Remember all those stories and pictures of American oil facilities filled to the brim with black gold? Well, that amount has steadily and rather quietly been dropping this year. In fact, in late October, the U.S. exported about 5.7 million barrels of gasoline in one week, likely a record. That 811,000 barrels a day rate was nearly twice the daily reported the previous year. Where was all that oil going? Mexico and Latin America but, most often, Mexico, which has boosted its imports of U.S. refined gasoline because its refineries are generally considered less efficient than counterparts in the U.S. that are running at 50 percent capacity. Those refining problems led to a drawdown in U.S. oil supplies. Experts had expected the national supply to increase by more than 2 billion barrels; instead it dropped a healthy 553,000 barrels to 468.2 million barrels.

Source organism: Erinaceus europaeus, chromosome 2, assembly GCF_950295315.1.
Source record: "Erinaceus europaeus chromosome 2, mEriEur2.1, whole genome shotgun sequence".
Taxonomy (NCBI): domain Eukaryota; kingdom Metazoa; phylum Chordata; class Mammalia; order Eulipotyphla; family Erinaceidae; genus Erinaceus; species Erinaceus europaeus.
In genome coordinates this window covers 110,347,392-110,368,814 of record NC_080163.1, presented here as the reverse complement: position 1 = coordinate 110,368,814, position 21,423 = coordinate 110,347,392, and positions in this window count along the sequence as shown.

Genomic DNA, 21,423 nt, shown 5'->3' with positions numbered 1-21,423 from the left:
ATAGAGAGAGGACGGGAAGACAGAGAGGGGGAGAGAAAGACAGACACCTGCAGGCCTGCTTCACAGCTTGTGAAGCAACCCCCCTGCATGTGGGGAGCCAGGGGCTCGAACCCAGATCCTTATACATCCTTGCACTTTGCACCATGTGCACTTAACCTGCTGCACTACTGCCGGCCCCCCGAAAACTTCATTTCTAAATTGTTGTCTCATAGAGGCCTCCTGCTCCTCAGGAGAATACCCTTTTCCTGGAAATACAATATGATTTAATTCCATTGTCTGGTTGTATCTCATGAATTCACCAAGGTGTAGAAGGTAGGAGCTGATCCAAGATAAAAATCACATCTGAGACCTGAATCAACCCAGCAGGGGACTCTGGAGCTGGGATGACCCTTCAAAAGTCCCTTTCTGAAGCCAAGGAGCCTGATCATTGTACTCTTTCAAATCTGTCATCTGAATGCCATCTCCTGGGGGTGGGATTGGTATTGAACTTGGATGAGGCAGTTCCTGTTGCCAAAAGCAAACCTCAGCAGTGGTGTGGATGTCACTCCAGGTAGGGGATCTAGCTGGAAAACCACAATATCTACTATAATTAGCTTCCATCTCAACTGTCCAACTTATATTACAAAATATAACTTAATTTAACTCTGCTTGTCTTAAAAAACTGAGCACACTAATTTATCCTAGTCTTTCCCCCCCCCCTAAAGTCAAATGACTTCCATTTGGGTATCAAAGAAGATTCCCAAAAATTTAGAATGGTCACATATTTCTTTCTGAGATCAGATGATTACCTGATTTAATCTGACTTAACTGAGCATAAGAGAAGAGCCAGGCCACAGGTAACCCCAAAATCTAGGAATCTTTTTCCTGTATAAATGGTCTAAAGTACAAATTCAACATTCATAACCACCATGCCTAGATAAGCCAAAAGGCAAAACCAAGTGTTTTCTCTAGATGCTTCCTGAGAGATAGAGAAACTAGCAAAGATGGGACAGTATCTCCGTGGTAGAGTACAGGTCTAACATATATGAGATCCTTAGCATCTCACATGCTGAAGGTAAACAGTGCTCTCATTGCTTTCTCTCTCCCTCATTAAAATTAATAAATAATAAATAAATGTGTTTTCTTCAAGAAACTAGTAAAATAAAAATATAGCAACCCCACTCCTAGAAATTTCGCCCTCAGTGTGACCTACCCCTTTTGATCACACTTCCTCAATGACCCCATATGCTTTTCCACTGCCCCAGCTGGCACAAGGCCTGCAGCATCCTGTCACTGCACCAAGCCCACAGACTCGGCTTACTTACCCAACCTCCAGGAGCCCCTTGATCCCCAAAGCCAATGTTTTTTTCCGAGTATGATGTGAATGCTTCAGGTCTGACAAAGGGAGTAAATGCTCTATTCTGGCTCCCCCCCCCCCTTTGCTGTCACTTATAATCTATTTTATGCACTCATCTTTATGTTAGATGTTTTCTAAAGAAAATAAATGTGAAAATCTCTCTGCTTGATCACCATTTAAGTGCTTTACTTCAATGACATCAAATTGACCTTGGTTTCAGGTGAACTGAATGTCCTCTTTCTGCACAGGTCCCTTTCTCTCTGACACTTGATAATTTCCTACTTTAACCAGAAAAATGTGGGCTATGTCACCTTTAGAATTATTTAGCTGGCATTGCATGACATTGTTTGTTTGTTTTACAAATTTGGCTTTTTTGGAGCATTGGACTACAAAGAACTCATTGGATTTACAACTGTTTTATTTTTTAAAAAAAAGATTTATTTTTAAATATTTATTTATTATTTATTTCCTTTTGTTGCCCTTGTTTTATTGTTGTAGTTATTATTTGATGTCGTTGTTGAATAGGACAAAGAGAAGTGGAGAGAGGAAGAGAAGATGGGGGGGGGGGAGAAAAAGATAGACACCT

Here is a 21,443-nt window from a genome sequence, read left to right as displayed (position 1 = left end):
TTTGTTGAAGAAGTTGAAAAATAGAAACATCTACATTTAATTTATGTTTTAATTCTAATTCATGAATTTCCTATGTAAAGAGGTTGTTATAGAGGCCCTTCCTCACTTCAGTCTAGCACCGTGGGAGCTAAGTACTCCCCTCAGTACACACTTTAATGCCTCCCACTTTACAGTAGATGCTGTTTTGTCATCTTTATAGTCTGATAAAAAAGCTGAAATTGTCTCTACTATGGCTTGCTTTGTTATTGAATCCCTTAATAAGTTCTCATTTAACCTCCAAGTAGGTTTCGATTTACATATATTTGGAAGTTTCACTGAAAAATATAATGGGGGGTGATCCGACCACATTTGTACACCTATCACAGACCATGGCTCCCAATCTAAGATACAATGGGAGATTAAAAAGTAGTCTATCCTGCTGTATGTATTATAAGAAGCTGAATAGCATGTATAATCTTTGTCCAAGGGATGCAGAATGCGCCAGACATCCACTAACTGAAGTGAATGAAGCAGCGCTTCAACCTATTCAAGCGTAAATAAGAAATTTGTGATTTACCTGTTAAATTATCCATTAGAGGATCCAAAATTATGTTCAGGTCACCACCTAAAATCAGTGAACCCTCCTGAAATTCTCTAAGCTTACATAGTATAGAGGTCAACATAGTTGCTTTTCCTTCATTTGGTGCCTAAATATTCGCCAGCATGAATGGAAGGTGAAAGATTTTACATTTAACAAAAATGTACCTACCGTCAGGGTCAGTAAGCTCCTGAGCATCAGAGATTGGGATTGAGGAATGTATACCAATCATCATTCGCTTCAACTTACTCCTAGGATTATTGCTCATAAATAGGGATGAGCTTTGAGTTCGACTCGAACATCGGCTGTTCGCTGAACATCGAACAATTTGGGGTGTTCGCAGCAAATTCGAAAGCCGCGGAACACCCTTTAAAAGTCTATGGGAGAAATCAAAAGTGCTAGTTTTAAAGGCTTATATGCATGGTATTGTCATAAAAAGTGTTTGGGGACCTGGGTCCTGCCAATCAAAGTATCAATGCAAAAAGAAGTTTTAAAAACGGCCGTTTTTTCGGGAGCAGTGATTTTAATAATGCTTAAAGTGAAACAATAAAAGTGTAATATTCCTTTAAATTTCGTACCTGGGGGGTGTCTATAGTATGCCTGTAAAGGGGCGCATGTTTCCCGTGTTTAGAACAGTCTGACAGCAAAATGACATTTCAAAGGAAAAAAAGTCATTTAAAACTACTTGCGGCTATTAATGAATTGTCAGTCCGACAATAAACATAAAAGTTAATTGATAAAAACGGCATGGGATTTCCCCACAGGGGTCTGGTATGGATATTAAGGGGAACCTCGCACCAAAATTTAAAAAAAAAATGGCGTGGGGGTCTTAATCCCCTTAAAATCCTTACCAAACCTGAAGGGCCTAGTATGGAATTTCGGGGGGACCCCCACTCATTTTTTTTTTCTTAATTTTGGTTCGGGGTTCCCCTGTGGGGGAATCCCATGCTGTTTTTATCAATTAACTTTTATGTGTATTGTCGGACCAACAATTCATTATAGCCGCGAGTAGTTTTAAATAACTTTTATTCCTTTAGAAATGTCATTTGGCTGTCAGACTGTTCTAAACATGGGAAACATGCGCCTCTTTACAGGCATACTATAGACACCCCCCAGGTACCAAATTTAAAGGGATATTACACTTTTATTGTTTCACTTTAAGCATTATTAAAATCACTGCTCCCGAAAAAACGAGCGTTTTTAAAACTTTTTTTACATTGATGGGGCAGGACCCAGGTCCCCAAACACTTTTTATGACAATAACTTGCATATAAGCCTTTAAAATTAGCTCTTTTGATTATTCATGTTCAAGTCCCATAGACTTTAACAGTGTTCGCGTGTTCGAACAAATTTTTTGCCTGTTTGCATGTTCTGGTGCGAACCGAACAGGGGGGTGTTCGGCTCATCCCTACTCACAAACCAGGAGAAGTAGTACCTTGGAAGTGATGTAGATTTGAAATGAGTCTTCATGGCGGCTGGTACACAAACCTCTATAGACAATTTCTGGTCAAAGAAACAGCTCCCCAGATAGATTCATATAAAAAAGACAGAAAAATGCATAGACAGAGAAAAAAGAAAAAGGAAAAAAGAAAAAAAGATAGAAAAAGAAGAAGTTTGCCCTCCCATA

The presidential campaign and election had a way of sucking all the air, and attention, out of the room—just ask the NFL—so much so that a truly significant event somewhere on par with the Wright Brother’s flight at Kitty Hawk and Harold and Kumar going to White Castle was virtually overshadowed. In the early hours of a weekday morning, a big rig carrying 2,000 cases of Budweiser made a shipment in Colorado. While delicious, that may not sound like much until you know that there was no one driving the truck. Well, no human. The truck was part of the self-driving fleet from Otto, a startup bought by Uber this summer, and the delivery—which was escorted by four Colorado state trooper cars—was hailed as the first commercial service of its kind. But Anheuser-Busch’s James Sembrot, senior director of strategy, says he sees a future where “this technology becomes ubiquitous, it becomes similar to automatic transmission or cruise control.” Interestingly, the main concern about the self-driving trucks doesn’t seem to be about the technology driving the truck but shenanigans that could compromise the technology that tells the truck where to go, i.e. a Revenge of the Nerds-like frat house being visited by said self-driving trucks. Nuuuuurds!!!